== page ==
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PLC Instructions

PLC Programming Computational Mathematical Instructions – ADD | Addition

By
Vladimir Romanov
Table of Contents

Introduction

The ADD, also known as the Addition, is an instruction which will perform a mathematical addition of two integers or floats. Performing an addition has a lot of uses in PLC programming. In addition to the obvious, it can be creatively used to create advanced functions such as step counters, average calculations and so on. The instruction takes three operands: two which will be added and one into which the result will be stored as the instruction executes.

The ADD instruction is used all the time and is one of the most fundamental instructions of the Computational / Mathematical set. It’s something every programmer should be familiar with.

In this tutorial, we will be also looking into an example of how you can implement a step counter which will increment based on a set value when it is triggered. For the purposes of the tutorial, we will be using a timer to continuously trigger the said counter. This simple piece of logic comes up on interviews and can easily stumble an unseasoned PLC programmer.

Example & Usage of ADD

Here’s a real-world scenario of an ADD instruction:

  1. A Micrologix 1100 Allen Bradley PLC is used to control a process.
  2. In rung 0000, an ADD  instruction is used to add an integer N7:0 to a constant value and store the result in the integer N7:1.
  3. Since the value of the integer is currently 100 and the value of the constant is 56, the result is evaluated to 156.
  4. In rung 0001, an ADD  instruction is used to add an integer N7:2 to an integer N7:3 and store the result in the integer N7:4.
  5. Since the value of the integer is currently 100 and the value of the second integer is 56, the result is evaluated to 156.
  6. In rung 0002, an ADD  instruction is used to add a float F8:0 to a float F8:1 and store the result in the float F8:1.
  7. The ADD instruction is preceded by an XIC tied to B3:0/0 which will prevent the ADD to execute until it’s set to HIGH.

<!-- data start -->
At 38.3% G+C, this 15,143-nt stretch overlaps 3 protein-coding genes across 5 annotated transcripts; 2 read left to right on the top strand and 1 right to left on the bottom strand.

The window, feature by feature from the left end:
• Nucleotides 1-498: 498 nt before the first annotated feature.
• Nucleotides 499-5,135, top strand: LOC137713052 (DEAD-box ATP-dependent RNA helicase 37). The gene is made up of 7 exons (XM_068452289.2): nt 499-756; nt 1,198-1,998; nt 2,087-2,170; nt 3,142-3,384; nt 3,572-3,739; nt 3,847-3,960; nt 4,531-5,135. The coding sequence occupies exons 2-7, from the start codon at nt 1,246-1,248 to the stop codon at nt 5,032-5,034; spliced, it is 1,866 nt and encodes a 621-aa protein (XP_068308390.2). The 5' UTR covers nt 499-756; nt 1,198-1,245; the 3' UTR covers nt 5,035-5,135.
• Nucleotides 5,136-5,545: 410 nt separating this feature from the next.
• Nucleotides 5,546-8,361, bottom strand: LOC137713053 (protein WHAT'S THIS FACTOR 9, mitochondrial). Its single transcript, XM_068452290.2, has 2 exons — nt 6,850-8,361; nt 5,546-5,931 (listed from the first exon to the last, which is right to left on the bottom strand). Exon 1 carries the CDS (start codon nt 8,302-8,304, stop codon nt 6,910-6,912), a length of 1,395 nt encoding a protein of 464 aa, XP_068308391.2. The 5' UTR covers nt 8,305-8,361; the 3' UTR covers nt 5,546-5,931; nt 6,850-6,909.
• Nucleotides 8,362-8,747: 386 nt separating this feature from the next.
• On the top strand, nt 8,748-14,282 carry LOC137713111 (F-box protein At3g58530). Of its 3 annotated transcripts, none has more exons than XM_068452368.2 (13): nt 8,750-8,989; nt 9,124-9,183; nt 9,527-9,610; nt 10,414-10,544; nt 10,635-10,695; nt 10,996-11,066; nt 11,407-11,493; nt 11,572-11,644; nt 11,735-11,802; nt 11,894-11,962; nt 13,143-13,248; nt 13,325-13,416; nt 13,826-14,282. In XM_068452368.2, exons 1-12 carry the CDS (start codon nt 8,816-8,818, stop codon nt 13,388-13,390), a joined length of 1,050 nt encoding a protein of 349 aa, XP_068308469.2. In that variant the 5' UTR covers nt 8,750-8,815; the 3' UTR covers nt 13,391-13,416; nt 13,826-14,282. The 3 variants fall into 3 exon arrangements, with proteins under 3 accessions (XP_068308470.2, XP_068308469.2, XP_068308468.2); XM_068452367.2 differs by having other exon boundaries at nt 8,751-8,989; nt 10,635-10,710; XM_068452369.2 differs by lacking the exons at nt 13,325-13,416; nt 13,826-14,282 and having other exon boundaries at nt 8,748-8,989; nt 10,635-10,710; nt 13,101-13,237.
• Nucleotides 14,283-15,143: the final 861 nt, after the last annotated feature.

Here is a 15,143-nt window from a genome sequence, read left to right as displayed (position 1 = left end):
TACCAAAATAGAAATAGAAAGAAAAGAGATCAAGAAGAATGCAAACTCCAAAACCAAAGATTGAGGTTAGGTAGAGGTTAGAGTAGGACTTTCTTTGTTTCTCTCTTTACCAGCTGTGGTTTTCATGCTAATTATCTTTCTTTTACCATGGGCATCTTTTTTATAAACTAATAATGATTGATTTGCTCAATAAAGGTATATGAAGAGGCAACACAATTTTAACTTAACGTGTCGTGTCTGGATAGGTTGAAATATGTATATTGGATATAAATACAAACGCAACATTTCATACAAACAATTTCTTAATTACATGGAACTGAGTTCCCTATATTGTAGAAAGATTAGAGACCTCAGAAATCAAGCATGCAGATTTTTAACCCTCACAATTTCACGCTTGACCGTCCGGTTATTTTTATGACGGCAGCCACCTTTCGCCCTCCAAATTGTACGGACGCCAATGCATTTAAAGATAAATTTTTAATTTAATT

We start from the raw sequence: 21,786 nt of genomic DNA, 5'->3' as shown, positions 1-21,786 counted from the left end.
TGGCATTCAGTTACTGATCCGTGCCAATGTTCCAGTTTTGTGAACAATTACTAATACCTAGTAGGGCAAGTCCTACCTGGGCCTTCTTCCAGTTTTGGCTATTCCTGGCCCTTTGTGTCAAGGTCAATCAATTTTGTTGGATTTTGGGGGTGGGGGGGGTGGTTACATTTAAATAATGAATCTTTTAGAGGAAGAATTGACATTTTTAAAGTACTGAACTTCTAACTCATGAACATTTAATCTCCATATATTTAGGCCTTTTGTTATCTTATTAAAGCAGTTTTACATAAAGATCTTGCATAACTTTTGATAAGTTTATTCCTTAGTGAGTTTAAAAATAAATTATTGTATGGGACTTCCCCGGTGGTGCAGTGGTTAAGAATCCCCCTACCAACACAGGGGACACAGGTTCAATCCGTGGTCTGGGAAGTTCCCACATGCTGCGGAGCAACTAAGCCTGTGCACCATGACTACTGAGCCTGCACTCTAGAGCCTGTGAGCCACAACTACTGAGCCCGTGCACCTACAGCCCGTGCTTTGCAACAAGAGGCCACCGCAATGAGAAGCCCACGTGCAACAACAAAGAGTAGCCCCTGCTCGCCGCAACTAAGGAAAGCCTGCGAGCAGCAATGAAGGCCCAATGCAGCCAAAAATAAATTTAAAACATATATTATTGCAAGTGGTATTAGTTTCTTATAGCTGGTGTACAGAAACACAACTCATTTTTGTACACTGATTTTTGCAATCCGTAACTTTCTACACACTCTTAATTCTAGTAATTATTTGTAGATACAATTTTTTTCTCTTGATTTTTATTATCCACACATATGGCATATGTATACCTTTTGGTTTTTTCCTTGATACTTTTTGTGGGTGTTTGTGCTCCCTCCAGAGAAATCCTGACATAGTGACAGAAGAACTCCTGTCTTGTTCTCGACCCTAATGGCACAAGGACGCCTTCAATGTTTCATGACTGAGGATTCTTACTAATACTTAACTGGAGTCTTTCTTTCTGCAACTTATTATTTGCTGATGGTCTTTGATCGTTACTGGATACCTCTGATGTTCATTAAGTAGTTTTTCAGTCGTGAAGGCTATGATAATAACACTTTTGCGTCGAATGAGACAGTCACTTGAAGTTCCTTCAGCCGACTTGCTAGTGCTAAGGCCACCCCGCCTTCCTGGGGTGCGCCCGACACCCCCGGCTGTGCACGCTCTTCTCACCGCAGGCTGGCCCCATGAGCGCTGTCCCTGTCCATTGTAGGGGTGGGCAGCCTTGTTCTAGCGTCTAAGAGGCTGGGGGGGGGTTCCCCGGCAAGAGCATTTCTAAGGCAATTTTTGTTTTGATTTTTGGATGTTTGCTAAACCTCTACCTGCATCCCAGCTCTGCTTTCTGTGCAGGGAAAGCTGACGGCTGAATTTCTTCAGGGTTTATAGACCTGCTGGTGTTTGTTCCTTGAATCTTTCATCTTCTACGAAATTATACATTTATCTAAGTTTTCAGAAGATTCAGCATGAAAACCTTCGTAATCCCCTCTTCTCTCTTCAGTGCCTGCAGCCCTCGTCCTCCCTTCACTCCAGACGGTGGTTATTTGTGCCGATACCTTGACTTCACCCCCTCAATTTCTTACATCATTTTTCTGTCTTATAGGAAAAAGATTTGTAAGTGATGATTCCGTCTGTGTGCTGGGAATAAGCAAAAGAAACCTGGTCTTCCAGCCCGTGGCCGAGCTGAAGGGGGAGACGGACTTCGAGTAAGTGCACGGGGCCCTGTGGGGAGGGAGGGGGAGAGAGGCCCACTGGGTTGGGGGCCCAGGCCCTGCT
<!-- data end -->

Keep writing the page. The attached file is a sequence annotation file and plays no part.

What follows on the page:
8. Since the value of the float is currently 242.45 and the value of the second float is 123.123, the result is evaluated to 365.573.

Programming example in RSLogix 500:

ADDAditionPLCLadderLogicProgrammingRSLogix500Instruction
  1. In rung 0003, a TON Instruction is used to run Timer T4:0. The timer is set to a base of 1.0 and a “Preset” value of 5. Therefore, it will complete in 5 seconds total.
  2. The ADD instruction is preceded by an XIC tied to B3:0/0 which will prevent the ADD to execute until it’s set to HIGH.
  3. Once the timer is completed, as indicated by the .DN bit, an ADD instruction, as well as a RES instruction, are executed.
  4. The ADD instruction is incrementing the Integer N7:5 by the value in the integer N7:6. It’s an increment since the final value is stored in the initial one which is N7:5.

Programming example in RSLogix 500:

ADDTimerInstructionIncrementLadderLogicRSLogix5000

Outcome:

The ADD instruction is used in multiple ways in order to demonstrate its versatility. In the first three rungs, we’re exploring a basic application by using operands such as integers, floats, and constants. In every situation, the ADD instruction takes two operands, stored in “Source A” and “Source B” and stores the resulting sum in the “Dest” operand.

The final rung illustrates a simple way to create a non-binary counter. This ADD instruction will increment an operand by the value specified in the second operand. This is possible due to the fact that the “Dest” operand is the same one as the “Source A” operand.

Data Types Allowed for ADD

The ADD can be used to compare two values of identical types or mismatching types such as float and integer. These value can be INTs or FLOATs.

  • Integer – You may specify each operand to be of “Integer” type.
  • Float – You may specify each operand to be of “Float” type.

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